In recent years the top wines from the Côte d’Or, the heartland of Burgundy, have outperformed Bordeaux in auction houses and throughout the global market. The Côte d’Or’s greatest wines are notoriously difficult to understand, have tiny productions and are hard to source.
Burgundy does not classify wine by producer, as is the case in Bordeaux, instead by individual vineyards such as the Grand Cru vineyards Le Montrachet and Chambertin, or by their villages Puligny-Montrachet and Gevrey-Chambertin. Unlike Bordeaux’s straight forward Grand Cru pyramid, Burgundy is extremely complicated and divided into classes; Grand Cru, Premier Cru and Village. The prized Grand Cru vineyards are found on marl and limestone outcrops which run through the middle of each vineyard. The Cote d’Or is split into two halves, those to the south of N uit-St-George known as the Côte de Beaune, predominating in Chardonnay. To the north is the Cote de Nuit, which is mostly Pinot Noir, this is where we find the extraordinary villages of Gevrey-Chambertin and Vosne Romanée. Burgundy sits on the same latitude as Seattle (Washington), located inland and therefore has a continental climate, meaning it experiences cold winters and very hot, sunny summers. Frost, hail and rain are common, as is variable weather; as a result this region sees significant vintage variation.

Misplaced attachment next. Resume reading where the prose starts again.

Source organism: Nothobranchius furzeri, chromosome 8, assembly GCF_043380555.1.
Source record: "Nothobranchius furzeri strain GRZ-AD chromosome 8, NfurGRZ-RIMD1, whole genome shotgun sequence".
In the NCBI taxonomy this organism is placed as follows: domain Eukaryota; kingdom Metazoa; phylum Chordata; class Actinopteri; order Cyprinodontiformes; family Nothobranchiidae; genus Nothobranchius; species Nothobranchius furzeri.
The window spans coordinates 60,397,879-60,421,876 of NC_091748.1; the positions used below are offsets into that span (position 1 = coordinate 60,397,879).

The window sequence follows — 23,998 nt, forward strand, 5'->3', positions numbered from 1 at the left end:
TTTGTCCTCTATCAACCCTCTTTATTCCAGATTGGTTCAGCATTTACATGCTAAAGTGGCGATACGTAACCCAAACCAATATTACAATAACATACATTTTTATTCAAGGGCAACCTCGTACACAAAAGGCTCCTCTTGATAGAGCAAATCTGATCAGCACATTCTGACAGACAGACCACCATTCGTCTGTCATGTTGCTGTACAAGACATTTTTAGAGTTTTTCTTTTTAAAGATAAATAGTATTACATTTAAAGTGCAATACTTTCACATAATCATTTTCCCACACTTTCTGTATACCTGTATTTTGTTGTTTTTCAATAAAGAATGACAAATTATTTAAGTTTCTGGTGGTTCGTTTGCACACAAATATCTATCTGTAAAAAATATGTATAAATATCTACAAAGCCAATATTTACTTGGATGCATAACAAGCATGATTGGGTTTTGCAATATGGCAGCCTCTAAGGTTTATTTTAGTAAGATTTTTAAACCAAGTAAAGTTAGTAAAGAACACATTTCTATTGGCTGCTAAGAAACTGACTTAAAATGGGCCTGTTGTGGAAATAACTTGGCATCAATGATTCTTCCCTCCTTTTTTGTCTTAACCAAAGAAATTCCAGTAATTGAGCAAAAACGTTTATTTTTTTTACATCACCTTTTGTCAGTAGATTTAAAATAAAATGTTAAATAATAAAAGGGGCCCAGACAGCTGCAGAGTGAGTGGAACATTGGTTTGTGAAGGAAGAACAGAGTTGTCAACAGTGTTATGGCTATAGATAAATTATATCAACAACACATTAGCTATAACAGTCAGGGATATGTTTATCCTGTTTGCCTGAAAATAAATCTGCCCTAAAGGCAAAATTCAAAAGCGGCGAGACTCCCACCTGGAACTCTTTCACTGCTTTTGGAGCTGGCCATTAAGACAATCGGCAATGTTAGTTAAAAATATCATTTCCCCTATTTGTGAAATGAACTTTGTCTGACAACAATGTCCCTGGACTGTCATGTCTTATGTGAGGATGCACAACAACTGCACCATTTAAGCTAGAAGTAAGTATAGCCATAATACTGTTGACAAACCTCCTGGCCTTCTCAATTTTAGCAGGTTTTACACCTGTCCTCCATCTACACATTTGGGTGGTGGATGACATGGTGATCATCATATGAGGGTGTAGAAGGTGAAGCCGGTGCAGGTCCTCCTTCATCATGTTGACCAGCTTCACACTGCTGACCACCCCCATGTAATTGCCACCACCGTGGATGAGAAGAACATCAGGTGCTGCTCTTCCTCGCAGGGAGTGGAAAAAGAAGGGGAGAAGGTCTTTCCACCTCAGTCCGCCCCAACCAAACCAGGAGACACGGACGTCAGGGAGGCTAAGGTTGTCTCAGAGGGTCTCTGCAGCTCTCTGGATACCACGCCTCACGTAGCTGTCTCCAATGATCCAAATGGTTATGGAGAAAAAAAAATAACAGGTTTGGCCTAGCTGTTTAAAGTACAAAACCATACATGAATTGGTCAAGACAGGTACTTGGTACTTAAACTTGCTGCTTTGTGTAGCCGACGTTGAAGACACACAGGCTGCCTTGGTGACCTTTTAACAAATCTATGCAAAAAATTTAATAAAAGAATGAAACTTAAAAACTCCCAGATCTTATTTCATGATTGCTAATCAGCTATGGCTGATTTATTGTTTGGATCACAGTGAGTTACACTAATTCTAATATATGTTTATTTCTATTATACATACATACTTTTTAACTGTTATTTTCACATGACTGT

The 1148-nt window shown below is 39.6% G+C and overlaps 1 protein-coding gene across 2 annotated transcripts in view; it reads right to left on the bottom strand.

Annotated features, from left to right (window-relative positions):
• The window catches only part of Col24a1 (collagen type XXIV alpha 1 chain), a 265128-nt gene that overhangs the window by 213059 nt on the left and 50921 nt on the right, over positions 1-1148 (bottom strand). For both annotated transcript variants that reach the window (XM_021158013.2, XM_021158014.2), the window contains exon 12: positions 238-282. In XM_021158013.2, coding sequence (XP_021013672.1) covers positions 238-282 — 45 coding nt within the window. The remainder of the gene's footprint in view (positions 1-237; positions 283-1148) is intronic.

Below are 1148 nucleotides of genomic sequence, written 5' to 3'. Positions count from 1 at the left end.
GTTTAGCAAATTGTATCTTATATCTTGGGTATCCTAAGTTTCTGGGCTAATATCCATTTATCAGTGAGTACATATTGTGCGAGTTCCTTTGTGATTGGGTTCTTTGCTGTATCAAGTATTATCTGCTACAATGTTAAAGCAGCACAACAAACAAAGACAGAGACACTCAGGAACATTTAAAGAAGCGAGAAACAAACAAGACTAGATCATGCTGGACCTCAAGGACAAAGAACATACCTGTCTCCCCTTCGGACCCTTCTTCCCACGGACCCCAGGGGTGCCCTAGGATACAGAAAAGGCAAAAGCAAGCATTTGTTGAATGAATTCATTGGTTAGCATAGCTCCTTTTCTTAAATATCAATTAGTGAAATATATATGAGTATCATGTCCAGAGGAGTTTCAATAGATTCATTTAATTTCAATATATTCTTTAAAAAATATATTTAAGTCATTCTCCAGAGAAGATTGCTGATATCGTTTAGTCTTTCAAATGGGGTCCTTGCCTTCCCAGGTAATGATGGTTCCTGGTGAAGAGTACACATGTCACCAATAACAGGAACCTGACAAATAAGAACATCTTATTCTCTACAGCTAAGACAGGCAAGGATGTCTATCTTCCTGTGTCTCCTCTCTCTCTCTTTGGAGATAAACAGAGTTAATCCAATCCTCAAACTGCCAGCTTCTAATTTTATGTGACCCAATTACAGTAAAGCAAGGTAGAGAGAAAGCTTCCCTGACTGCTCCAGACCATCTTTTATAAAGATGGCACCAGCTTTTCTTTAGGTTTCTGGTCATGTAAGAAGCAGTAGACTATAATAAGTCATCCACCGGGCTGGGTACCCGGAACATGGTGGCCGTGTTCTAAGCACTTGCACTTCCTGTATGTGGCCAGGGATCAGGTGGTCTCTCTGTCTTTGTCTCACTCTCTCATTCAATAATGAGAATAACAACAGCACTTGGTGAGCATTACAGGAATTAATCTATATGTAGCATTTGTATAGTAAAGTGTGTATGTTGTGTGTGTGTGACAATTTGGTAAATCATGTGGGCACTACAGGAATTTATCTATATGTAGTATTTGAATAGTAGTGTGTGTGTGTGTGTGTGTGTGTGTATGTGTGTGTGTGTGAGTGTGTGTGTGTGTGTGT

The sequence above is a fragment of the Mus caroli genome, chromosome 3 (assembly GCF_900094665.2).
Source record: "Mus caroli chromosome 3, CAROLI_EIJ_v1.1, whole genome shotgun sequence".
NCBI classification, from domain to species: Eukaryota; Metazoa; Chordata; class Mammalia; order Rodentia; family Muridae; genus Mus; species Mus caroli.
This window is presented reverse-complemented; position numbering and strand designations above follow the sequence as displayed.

There is a large fragmentation of vineyard plots throughout Burgundy due to the Napoleonic law of succession, which required land owners to divide their holdings equally amongst their sons; the vineyard of Le Montrachet – reputably the greatest white wine vineyard in the world – shares 18 owners and 26 producers.